May I be happy.
May I be healthy.
May I love and be loved.
May I be free from suffering.
You can repeat these as often as you want. Or just say each once and then sit quietly for 5-10 minutes before moving on with your day. Sometimes, I'll do a little journaling if something specific that seems important came up during this process. Like a distinct memory that I want to reflect upon more.
One important thing about practices like this is to just do them, and not fixate on any particular outcome or goal.
I recall one particularly difficult period, following a break up, where I did this meditation amongst other practices nearly every days for months. I doubt that this practice alone allowed me to heal and move on, but it likely helped, and regardless, it gave me something tangible to do in the face of depression and sadness.
Your thoughts? What have you done when you have felt depressed about being single?
Saturday, December 3, 2011
Baggage Reclaim is a really cool relationship website run out of the UK. Natalie, the author, offers frequently blog posts that are thoughtful, well written, and often challenge readers to consider ways in which they are dysfunctional about dating and relationships.
In an old post of hers I found, she considers six words that are both overused and misused in the context of relationships. I want to consider one of those words, hurt, in a little more detail. Natalie writes:
It’s important to understand our feelings and own and validate them but sometimes we get the descriptions mixed up. Eg. “I’m hurt that you didn’t take out the bins/trash.’ or I’m hurt you said X’ or ‘I’m hurt that you did Y to me’.
Meaning: Hurt is about experiencing mental pain or distress.
It’s important to distinguish between someone not doing what you want, someone not doing something in the way that you would like, and someone doing something that directly relates to causing emotional distress. Expand your range of feelings beyond hurt because it shouldn’t be the automatic descriptor for everything that other people do that you don’t like.
Acknowledging a variety of feelings appropriate to each situation combined with having levels of what actually constitutes hurt, will make for more meaningful dialogue. If the word we reach for is always ‘hurt’ we communicate to partners that every slight, no matter the size will cause us emotional distress – that’s a lot for someone to deal with.
I think this is good. I also have a slightly different take to add to it.
To me, when it comes to the whole “hurt” issue in relationships, it’s helpful to consider the difference between hurt and “harm.”
I may feel hurt that my partner doesn’t agree with me about something, for example, maybe she doesn't like my favorite writer or musician.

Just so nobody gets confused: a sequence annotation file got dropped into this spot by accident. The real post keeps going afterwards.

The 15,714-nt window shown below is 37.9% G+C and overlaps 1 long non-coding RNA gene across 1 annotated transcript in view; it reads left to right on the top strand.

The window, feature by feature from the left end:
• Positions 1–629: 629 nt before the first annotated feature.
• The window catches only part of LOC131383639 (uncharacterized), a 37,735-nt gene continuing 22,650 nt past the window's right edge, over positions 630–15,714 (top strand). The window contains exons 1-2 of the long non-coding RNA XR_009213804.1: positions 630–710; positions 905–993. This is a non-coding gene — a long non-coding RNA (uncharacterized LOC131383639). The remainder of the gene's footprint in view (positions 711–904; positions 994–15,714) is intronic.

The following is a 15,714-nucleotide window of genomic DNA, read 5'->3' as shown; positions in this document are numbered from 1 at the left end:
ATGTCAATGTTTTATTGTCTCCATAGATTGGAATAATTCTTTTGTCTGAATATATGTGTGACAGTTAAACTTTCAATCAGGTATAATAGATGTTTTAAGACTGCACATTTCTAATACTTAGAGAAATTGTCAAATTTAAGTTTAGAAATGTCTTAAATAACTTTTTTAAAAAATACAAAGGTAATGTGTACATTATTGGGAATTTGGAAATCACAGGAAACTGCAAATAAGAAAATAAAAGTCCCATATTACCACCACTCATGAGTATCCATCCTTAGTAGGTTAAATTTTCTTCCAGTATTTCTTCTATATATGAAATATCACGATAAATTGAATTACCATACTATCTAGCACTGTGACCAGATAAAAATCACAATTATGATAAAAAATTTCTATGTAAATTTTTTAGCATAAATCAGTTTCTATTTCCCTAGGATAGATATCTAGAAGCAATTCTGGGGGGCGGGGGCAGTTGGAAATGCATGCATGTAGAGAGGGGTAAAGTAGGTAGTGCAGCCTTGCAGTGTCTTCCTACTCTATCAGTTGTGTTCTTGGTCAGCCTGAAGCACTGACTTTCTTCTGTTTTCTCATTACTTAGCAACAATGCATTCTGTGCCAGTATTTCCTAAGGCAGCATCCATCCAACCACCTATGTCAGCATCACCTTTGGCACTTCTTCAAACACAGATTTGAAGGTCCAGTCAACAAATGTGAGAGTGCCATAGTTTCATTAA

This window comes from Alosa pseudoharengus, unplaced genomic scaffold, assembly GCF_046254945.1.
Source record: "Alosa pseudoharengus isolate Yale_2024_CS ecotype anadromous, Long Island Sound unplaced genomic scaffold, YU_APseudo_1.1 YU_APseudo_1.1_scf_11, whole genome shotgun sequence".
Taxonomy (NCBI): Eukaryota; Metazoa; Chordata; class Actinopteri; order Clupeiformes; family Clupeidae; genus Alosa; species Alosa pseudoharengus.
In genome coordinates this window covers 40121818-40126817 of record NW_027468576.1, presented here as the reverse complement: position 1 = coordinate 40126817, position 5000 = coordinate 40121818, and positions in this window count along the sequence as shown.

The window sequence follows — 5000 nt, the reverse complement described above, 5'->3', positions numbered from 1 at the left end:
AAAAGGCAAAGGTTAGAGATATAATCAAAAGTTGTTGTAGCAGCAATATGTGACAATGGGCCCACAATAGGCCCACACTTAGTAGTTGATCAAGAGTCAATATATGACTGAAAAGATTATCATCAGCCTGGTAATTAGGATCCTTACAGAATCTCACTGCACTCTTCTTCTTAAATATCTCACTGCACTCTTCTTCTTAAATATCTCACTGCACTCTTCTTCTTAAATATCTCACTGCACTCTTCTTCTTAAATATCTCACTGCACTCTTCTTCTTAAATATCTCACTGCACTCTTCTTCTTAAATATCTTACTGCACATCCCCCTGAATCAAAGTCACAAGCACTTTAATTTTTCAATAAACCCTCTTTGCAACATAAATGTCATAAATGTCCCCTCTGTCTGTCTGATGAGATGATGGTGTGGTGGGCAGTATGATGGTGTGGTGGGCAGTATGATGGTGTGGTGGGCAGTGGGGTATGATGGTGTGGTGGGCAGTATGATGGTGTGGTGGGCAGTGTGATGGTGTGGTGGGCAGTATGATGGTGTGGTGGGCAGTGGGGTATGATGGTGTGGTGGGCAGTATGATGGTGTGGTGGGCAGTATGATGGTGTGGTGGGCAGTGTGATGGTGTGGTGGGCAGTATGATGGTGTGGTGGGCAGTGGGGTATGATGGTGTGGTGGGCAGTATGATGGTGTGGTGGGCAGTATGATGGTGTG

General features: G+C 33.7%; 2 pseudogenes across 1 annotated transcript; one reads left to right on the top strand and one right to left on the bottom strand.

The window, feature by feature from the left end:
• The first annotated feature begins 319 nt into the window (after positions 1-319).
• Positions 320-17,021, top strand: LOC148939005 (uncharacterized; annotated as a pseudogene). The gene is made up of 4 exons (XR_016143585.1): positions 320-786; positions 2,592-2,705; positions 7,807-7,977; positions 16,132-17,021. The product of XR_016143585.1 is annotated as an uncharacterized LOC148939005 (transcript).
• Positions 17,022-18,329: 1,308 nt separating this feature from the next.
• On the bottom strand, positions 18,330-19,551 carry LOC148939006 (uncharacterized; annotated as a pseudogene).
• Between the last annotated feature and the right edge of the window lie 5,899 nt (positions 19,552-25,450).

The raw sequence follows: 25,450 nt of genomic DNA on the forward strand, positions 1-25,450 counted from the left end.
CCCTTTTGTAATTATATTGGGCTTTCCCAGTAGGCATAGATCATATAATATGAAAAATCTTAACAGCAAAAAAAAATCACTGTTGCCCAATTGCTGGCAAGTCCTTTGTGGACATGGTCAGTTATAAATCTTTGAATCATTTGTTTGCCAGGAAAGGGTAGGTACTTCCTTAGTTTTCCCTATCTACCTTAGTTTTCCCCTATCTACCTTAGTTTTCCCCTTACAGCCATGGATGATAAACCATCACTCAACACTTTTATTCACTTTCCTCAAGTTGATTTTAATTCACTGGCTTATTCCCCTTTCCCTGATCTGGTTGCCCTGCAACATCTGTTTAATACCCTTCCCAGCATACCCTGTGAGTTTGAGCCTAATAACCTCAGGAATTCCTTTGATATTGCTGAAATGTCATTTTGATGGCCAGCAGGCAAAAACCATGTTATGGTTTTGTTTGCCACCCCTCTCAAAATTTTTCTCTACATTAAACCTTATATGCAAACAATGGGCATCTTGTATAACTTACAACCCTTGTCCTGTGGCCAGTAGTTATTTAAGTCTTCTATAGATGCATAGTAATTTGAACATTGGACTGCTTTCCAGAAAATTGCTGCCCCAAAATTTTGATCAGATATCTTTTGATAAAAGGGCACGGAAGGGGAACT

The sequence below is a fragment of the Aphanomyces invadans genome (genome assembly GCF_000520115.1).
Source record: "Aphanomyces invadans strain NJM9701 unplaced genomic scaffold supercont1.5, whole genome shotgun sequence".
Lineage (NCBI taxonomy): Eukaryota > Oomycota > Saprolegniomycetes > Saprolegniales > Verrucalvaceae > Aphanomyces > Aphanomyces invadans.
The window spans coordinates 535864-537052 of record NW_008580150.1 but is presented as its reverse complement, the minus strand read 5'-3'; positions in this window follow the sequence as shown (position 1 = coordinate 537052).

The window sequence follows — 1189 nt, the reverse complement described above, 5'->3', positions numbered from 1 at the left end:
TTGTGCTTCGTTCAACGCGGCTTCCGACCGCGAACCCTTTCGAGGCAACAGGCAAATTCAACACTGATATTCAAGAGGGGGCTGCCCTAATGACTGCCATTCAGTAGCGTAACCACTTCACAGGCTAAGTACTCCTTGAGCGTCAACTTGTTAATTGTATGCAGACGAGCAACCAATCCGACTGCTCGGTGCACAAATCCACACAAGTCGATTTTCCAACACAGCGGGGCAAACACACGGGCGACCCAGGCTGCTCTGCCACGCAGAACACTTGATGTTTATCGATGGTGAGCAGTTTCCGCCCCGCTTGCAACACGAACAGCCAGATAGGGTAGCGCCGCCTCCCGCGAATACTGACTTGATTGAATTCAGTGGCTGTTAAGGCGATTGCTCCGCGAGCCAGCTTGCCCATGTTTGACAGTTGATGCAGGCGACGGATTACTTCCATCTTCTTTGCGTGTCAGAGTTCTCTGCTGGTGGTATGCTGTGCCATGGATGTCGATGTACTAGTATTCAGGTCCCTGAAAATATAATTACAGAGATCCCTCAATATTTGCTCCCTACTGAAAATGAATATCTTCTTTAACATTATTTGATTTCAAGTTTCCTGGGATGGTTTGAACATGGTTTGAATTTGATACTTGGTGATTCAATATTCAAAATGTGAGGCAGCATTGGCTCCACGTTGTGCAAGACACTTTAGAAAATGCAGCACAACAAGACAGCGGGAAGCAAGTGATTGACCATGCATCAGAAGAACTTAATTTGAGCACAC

I also might feel hurt if she arrives 20 minutes late for a date, or if she points out that I'm not being totally truthful about something.
But none of these examples should have any long term effect. They aren't red flags, or issues that should make or break relationships.
On the other hand, if my partner lies to me about her intentions for the relationship for example, whatever I feel when I find out I might label as "hurt," but actually the behavior in question could be labeled harmful because it undermines the very trust needed for a healthy relationship.
I remember towards the end of my first long term relationship getting angry at my former partner because she wanted to always hang out with her friends when I was over. It didn't help that I really didn't like her friends, and they didn't like me, but that's another story. Anyway, I was young (age 24 I think) and reactive back then, and instead of telling her why I was upset, I chose to not call her - for nearly three weeks. I think internally somewhere I knew this was harmful to the relationship, and I also was kind of in a backwards way trying to end it. But when we did finally talk, we had an argument about politics and both talked about feeling hurt that we each didn't see the validity of the others' point.
The point in bringing up this story is that it contains the two levels. We fixated on the immediate feelings around disagreeing about some political issue - which falls in the hurt category - but were really acting out of the harm coming from my refusal to call for so long, which had been tied to her increasing refusal to spend time with me alone.
What I see is that many of us, myself included, struggle to pay attention clearly enough to understand whether something is hurtful or harmful. And unfortunately, because of that struggling, we often get hung up on the little things that are fleeting, while simultaneously missing the major red flags that actually need to be confronted, or which mean it’s time to move on.
In the relationship I brought up, it later became clear to me that both of us were making decisions to deliberately avoid spending time together alone, and face our challenges together. We also blamed each other for how we felt, and at the same time, fixated on more trivial things, claiming that a difference over something like wanting to watch TV or not was ruining our relationship. Pretty silly, but also pretty common, isn't it?